You will not be responsible for the costs of “surprise bills” for out-of-network services, other than any in-network cost-sharing (in-network copay, coinsurance and/or deductible) that applies under your plan.
What is a “surprise bill”? What are some examples?
Not all out-of-network services are surprise bills. A surprise bill is a bill for covered non-emergency health care services rendered on or after April 1, 2015, where one of the following situations applies:
- You receive covered health services from an out-of-network physician at an in-network hospital or ambulatory surgical center, in any one of the following circumstances:
- An in-network physician is unavailable
Example: You are not told that the scheduled in-network surgeon stepped out of the procedure and an out-of-network surgeon stepped in.
- An out-of-network physician delivers services and you didn’t know that physician was out of network
Example: You receive covered health services at an in-network ambulatory surgical center, and during that visit an out-of-network anesthesiologist provides services to you, without your knowing of that doctor’s out-of-network status.
- You need unexpected medical services while receiving other services
Example: Unexpected medical needs arise and an out-of-network surgeon is brought in to perform the unexpected services.
If a network provider was available and you elected to receive services from a non-participating provider anyway, then it is not a surprise bill.
- An in-network physician is unavailable
- An in-network physician referred you to an out-of-network provider, and you received covered health services without written consent acknowledging that you:
- Knew that you are being referred to an out-of-network provider, and
- Knew that getting services from that out-of-network provider could result in costs not covered by Carelon Behavioral Health
A referral to a non-participating provider occurs when:
- the health care services are performed by a non-participating health care provider in the participating physician’s office or practice during the course of the same visit;
- the participating physician sends a specimen taken from the patient in the physician’s office to a non-participating laboratory or pathologist; or
- for any other health care services when referrals are required under the member’s contract (i.e., a gatekeeper such as HMO or POS)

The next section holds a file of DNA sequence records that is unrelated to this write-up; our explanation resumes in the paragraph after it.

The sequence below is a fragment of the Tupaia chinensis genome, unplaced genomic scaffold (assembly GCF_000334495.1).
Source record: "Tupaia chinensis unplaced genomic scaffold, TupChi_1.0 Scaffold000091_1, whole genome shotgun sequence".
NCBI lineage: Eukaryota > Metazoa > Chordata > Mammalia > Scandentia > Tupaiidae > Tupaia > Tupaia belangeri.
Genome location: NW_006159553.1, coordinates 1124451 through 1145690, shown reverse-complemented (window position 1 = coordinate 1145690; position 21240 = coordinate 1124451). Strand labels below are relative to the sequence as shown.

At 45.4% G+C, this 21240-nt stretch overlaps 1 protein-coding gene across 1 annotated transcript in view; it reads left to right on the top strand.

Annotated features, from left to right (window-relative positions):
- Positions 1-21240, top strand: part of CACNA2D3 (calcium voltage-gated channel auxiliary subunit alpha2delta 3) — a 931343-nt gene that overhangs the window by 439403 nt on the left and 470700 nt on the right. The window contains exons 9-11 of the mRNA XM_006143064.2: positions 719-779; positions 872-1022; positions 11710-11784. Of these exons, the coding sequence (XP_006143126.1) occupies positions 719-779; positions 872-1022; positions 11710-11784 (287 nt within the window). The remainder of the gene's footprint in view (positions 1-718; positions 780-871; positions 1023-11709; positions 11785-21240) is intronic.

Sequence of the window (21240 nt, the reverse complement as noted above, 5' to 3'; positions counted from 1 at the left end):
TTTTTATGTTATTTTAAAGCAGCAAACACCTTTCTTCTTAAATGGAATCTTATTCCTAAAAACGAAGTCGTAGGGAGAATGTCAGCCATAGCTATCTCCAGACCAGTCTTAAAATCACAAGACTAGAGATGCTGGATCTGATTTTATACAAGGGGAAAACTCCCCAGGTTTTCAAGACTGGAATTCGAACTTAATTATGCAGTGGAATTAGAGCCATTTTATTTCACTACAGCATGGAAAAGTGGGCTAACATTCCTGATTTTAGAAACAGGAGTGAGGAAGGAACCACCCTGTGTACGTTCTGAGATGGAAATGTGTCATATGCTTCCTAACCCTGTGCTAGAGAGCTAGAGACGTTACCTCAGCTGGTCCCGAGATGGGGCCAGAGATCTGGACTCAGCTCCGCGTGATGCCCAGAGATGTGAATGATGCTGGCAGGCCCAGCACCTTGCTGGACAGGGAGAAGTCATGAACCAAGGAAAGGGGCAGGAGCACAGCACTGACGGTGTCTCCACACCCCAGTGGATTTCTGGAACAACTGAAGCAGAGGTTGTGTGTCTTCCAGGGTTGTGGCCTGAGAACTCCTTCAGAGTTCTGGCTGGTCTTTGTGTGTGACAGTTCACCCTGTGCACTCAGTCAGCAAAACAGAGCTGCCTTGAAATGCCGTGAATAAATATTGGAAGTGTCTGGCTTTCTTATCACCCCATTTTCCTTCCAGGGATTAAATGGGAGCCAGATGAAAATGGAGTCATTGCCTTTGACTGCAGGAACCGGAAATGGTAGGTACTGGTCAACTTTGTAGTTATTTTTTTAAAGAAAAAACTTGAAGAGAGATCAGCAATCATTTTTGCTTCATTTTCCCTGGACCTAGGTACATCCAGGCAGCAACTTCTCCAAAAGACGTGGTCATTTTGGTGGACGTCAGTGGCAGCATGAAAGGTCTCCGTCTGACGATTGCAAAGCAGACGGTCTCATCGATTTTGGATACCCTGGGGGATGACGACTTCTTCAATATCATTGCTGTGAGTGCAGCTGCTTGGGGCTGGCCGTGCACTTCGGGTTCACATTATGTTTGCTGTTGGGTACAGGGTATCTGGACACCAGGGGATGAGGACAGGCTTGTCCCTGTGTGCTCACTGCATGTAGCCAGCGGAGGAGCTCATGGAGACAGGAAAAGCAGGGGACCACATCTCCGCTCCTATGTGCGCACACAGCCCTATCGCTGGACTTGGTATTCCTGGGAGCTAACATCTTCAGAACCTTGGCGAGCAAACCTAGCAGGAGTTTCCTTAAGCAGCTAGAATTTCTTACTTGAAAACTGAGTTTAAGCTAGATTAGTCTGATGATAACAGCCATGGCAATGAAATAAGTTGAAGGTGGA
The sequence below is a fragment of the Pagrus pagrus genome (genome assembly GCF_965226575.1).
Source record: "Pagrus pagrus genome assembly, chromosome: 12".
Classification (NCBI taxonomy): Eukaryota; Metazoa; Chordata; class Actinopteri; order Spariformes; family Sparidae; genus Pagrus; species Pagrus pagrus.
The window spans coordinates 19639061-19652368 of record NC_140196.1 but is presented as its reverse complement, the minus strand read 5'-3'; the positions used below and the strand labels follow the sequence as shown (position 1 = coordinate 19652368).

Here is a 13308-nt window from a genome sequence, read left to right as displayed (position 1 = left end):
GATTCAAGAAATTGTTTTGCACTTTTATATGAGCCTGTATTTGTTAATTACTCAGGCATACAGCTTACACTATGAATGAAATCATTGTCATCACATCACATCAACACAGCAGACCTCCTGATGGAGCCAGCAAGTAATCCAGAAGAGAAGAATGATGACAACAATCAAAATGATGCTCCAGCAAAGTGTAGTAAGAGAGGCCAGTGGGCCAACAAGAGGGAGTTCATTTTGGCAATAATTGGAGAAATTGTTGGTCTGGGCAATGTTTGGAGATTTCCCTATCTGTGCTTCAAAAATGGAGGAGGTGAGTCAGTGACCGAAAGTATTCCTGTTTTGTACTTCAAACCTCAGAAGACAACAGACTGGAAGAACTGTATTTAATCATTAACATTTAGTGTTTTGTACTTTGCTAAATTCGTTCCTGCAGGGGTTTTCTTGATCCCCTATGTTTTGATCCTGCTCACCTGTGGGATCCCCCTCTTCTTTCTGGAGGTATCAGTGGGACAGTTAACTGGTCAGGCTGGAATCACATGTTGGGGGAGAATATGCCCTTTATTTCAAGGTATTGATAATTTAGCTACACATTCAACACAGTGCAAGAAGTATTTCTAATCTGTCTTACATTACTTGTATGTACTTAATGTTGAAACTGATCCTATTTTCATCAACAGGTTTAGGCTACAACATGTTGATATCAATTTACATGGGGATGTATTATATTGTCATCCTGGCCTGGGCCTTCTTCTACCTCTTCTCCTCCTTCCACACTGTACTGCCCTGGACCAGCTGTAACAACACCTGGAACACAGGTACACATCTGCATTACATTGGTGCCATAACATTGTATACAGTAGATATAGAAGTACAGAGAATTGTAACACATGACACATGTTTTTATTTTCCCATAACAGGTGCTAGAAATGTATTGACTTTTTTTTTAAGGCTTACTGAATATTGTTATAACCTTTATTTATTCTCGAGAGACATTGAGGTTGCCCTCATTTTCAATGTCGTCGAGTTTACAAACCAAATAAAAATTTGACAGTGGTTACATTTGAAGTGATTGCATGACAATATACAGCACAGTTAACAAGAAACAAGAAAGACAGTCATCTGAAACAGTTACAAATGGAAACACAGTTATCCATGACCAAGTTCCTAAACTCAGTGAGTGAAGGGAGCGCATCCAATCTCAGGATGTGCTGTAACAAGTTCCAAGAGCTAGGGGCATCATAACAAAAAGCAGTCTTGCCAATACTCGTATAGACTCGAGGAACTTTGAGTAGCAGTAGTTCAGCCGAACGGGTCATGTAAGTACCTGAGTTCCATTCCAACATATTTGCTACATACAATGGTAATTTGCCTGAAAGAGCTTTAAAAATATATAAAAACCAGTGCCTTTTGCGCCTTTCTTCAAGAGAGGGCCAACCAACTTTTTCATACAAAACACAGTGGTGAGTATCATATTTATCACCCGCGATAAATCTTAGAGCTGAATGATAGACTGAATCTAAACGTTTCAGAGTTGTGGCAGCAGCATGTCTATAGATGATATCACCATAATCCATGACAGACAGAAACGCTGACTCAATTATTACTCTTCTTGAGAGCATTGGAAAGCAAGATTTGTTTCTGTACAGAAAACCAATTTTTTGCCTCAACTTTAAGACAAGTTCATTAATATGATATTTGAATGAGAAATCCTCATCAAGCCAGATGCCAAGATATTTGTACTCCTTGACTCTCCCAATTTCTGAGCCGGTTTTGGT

Example 1: You receive covered health services in an in-network physician’s office, and during that visit an out-of-network provider in the same office or practice provides services to you, without your written consent that you knew of that provider’s out-of-network status and that you may incur non-covered costs.
Example 2: An in-network physician sends your lab specimen taken during an in-network office visit to an out-of-network lab or pathologist, without your written consent that you knew of that provider’s out-of-network status and that you may incur non-covered costs.
- An individual covered by a self funded plan receives health services from a provider at a hospital or ambulatory surgical center, where the health care provider did not give the individual certain required information.
How does Carelon Behavioral Health process claims for non-emergency surprise bills?
If Carelon Behavioral Health gets a claim for out-of-network services that isn’t submitted with a completed surprise bill Assignment of Benefits Form, Carelon Behavioral Health will process the claim as usual – that is, we will deny the claim if you only have in-network coverage, e.g., HMO or EPO, or, if your plan includes out-of-network benefits (usually called a PPO or POS plan), we will process the claim according to the terms and conditions that normally apply to out-of-network services — which usually involve higher cost-sharing and higher out-of-pocket costs than for covered in-network services. We will then send you a notice — either within, or together with, your Explanation of Benefits — explaining that the claim could be a surprise bill, and that you should contact Carelon Behavioral Health or refer to this web page for instructions on what to do next.
If Carelon Behavioral Health gets a claim for out-of-network services along with a completed surprise bill Assignment of Benefits Form, or a claim that we determine is a surprise bill without also receiving a surprise bill Assignment of Benefits Form, we will send you a notice explaining that:
- Your out-of-pocket costs for the services related to the surprise bill won’t be any higher than if you’d received them from an in-network provider,
- Your cost-sharing for the services may increase if an IDRE (independent dispute resolution entity) decides that Carelon Behavioral Health must pay an additional amount(s) to the provider for the services, and
- You should contact Carelon Behavioral Health if the out-of-network provider bills you for the out-of-network service.
What if Carelon Behavioral Health doesn’t know a claim should be handled as a surprise bill?
We will process the claim as described above and provide notice that it may be a surprise bill.
If you feel Carelon Behavioral Health should have processed a claim as a surprise bill, you should complete a surprise bill Assignment of Benefits Form and submit it to Carelon Behavioral Health You also have the option to dispute our decision on the claim by filing a grievance.
For the address and other contact options for submitting forms, and for instructions on filing a grievance, see the section on this page “Disputing Claims for Out-of-Network Emergency Services or Surprise Bills.”